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The Deliverance of Others

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ISBN: 9780822395485 Year: DOI: https://doi.org/10.1215/9780822395485 Language: English
Publisher: Duke University Press Grant: Knowledge Unlatched
Subject: Languages and Literatures
Added to DOAB on : 2021-01-27 00:12:01
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The Deliverance of Others is a compelling reappraisal of the idea that narrative literature can expand readers' empathy. What happens if, amid the voluminous influx of otherness facilitated by globalization, we continue the tradition of valorizing literature for bringing the lives of others to us, admitting them into our world and valuing the difference that they introduce into our lives? In this new historical situation, are we not forced to determine how much otherness is acceptable, as opposed to how much is excessive, disruptive, and disturbing? The influential literary critic David Palumbo-Liu suggests that we can arrive at a sense of responsibility toward others by reconsidering the discourses of sameness that deliver those unlike ourselves to us. Through virtuoso readings of novels by J. M. Coetzee, Nadine Gordimer, Kazuo Ishiguro, and Ruth Ozeki, he shows how notions that would seem to offer some basis for commensurability between ourselves and others.

Beside You in Time

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ISBN: 9781478090045 9781478006350 9781478005049 9781478005674 Year: Pages: 240 DOI: 10.1215/9781478090045 Language: English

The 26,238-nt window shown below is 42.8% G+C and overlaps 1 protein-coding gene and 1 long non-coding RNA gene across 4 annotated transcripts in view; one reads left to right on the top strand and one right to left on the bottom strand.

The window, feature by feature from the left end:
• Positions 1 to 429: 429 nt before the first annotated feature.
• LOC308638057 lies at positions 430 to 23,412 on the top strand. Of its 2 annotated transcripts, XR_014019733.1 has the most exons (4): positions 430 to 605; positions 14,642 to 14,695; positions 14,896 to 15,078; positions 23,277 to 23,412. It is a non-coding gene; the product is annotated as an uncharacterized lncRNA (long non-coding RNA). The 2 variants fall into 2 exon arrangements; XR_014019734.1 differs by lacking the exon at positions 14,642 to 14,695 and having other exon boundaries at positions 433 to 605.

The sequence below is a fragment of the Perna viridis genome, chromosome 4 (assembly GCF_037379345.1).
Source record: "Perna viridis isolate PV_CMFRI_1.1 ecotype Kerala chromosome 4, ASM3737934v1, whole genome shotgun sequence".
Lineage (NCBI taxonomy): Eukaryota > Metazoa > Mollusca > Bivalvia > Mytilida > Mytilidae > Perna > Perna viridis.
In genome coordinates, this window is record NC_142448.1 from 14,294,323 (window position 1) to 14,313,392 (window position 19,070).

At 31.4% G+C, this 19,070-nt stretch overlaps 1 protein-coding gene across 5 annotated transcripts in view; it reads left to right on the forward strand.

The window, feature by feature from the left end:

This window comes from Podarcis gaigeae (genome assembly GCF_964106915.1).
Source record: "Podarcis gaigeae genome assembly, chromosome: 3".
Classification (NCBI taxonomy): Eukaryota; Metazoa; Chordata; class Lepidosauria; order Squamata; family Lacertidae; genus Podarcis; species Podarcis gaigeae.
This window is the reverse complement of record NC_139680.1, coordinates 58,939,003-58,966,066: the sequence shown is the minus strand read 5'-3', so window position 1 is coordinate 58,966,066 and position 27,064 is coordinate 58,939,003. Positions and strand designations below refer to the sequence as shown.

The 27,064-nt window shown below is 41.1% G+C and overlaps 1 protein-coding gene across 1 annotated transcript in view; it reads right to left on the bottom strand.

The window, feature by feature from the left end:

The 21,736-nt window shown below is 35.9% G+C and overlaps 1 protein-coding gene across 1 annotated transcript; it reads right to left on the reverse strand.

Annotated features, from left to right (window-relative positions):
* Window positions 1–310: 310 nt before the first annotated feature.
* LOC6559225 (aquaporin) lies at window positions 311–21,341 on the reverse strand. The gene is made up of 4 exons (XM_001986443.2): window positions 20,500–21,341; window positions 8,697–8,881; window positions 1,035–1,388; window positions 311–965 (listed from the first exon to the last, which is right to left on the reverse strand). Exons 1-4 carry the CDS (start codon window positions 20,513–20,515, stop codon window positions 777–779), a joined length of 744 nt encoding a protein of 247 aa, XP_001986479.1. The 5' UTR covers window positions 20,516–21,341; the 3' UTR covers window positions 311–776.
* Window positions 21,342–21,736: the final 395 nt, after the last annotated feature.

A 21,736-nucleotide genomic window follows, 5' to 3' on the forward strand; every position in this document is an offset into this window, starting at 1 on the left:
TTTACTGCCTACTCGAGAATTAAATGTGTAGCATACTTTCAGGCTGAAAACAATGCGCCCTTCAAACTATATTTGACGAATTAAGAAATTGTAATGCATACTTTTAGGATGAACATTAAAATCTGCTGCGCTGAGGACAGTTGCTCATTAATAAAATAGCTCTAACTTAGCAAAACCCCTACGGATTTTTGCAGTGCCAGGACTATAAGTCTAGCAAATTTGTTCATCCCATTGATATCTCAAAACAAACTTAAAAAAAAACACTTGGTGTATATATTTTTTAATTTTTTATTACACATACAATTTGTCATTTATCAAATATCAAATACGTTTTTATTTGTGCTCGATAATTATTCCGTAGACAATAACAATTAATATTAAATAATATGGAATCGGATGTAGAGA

Publisher: Duke University Press
Subject: Sociology --- Gender Studies --- Languages and Literatures --- Linguistics
Added to DOAB on : 2019-11-08 11:21:03
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In Beside You in Time Elizabeth Freeman expands biopolitical and queer theory by outlining a temporal view of the long nineteenth century. Drawing on Foucauldian notions of discipline as a regime that yoked the human body to time, Freeman shows how time became a social and sensory means by which people assembled into groups in ways that resisted disciplinary forces. She tracks temporalized bodies across many entangled regimes—religion, secularity, race, historiography, health, and sexuality—and examines how those bodies act in relation to those regimes. In analyses of the use of rhythmic dance by the Shakers; African American slave narratives; literature by Mark Twain, Pauline Hopkins, Herman Melville, and others; and how Catholic sacraments conjoined people across historical boundaries, Freeman makes the case for the body as an instrument of what she calls queer hypersociality. As a mode of being in which bodies are connected to others and their histories across and throughout time, queer hypersociality, Freeman contends, provides the means for subjugated bodies to escape disciplinary regimes of time and to create new social worlds.

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